For instance, inverters bring their own control systems, and when they interact with the grid, it can result in these sub-synchronous and super-synchronous oscillations. What’s more, the potential instability in their control can magnify these effects.

The frequency, voltage, and even the waveform can vary, introducing these unique oscillation patterns.

Factors influencing these oscillations include the number and types of inverters, the resilience of the system, the characteristics of transmission lines, and the tuning of controllers. This becomes especially complex given that every inverter might come with its unique control philosophy, depending on its manufacturer.

Our project aims to dissect these issues, helping us understand and mitigate these oscillation patterns better.

Q: How damaging to an electricity grid can these oscillations be?

Here’s the crux: if these oscillations spiral out of control, they can tip the system into instability.

Sure, if they remain consistent and within limits, it’s like, “Okay, we can work with this.” But the moment they start amplifying, that’s when alarms should go off.

We might have to cut off a part of the network or, in dire situations, face a full-blown cascade failure.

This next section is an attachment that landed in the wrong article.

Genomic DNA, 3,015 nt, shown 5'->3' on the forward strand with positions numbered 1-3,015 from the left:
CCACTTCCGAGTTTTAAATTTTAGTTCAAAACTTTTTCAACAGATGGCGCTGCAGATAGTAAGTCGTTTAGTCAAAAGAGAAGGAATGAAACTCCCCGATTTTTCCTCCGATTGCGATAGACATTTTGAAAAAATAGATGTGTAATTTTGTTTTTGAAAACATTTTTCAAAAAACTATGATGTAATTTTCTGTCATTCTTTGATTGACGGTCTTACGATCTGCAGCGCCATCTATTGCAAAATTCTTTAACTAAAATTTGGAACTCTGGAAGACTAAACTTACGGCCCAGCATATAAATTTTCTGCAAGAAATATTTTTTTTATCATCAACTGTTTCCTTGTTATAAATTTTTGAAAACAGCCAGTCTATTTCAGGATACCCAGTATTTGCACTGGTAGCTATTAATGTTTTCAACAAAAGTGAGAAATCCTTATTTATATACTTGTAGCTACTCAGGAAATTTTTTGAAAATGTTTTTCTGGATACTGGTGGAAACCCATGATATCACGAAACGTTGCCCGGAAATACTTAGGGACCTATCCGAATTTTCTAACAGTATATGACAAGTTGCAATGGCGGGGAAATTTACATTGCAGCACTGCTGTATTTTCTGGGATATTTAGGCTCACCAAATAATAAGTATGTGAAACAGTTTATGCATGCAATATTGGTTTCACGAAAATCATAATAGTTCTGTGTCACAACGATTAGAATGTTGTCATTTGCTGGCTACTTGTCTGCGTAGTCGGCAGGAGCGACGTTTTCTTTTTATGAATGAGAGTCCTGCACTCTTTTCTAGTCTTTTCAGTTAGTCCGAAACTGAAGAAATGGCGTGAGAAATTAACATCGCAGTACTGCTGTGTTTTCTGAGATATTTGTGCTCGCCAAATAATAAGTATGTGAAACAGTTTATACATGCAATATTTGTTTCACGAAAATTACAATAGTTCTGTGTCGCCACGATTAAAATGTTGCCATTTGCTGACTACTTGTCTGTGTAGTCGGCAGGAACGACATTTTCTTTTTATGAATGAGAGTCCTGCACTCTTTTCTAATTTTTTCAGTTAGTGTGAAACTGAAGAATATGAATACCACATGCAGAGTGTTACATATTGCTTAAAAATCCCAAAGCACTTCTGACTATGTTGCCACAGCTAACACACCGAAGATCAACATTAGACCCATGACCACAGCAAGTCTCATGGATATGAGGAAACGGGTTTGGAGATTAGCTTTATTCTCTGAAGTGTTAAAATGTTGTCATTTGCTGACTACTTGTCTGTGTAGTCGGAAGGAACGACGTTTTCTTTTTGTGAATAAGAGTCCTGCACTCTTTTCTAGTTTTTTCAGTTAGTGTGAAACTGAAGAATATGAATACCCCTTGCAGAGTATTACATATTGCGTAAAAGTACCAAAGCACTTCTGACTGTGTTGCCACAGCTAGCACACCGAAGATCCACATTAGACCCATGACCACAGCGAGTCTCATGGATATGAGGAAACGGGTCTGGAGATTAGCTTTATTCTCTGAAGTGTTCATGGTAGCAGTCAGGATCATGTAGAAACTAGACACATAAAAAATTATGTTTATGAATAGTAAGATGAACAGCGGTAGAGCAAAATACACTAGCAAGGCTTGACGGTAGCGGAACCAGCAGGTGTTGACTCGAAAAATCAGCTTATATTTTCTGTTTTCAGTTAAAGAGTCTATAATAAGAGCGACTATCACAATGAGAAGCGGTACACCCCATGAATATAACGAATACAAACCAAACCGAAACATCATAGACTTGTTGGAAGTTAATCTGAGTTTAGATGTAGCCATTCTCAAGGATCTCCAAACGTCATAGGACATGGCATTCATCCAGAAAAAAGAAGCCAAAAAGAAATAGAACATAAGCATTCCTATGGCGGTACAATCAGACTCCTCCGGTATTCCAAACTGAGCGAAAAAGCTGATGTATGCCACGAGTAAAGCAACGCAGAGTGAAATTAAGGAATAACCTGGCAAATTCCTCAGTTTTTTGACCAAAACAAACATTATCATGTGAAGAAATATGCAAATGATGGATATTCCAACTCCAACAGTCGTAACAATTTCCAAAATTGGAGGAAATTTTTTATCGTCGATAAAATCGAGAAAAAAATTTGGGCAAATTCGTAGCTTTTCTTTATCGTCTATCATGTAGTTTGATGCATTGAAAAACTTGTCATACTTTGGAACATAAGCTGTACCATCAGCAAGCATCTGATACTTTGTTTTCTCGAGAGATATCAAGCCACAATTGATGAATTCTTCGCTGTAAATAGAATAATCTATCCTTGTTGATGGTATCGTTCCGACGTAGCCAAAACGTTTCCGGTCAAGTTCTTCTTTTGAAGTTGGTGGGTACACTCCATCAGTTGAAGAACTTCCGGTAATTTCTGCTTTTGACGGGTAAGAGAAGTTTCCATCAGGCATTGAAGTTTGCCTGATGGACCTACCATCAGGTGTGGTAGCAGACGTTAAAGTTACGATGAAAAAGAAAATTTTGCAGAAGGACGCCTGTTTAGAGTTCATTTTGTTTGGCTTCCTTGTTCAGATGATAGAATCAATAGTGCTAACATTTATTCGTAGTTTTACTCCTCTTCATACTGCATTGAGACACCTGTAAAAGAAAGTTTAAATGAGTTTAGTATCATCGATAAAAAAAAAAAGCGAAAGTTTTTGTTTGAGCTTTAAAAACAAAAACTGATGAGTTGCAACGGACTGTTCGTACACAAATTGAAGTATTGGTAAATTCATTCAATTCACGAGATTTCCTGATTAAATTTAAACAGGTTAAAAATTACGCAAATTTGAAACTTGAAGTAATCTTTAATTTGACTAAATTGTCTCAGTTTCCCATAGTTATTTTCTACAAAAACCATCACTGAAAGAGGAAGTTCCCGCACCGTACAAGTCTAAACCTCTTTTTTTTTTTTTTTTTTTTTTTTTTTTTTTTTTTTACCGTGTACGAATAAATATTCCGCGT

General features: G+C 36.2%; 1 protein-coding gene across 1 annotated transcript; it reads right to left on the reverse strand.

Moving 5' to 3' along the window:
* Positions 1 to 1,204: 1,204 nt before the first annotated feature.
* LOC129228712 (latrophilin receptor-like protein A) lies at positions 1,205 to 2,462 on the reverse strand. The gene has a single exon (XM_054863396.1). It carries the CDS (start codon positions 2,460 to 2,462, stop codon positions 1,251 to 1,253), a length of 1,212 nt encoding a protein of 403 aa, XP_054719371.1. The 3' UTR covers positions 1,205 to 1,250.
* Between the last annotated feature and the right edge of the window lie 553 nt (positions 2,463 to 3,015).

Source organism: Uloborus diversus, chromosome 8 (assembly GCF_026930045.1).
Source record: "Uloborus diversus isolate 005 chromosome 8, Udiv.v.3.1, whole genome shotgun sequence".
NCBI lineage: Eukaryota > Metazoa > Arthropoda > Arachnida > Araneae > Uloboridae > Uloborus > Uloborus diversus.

Our aim is to catch these potential problems early, even before an asset joins the network. If we can identify a risk, we can loop in the vendor and sort it out before it becomes an actual problem.

And because the grid evolves, we need to stay on our toes, ready to adapt when an inverter starts acting up due to new changes.

Q: What is the tool that you are developing?

Ah, now we’re diving into the heart of it.

Typically, when we connect assets to the network, there’s a suite of tests we conduct – the [AEMO] GPS or Generator Performance Studies. These are largely time-domain analyses, which give us one piece of the puzzle. But there’s another crucial dimension we’ve been looking into: the frequency domain.

Our tool is fundamentally a frequency-domain tool. Instead of merely relying on time-domain studies, this tool focuses on the impedance of inverter-based resources and the grid they’re connecting to, all within the frequency domain.

By identifying and analysing these impedances, we can delve deeper into potential instabilities or interactions that might arise.

Think of it as a magnifying glass that can spot the sources of instability by assessing the interactions between the grid and the inverters in the frequency spectrum.

And the AEMO tests? They’re great, but our tool brings an added layer of depth and precision. By integrating this tool into platforms like PSCAD (Power Systems Computer Aided Design), we aim to offer grid operators and inverter designers a more comprehensive analysis.

In essence, it’s about pinpointing oscillations and potential issues by looking at the entire picture – both in time and frequency. This not only provides a clearer understanding but also speeds up the connection application process, ensuring that every piece of equipment behaves harmoniously with the network.



Andrew Webster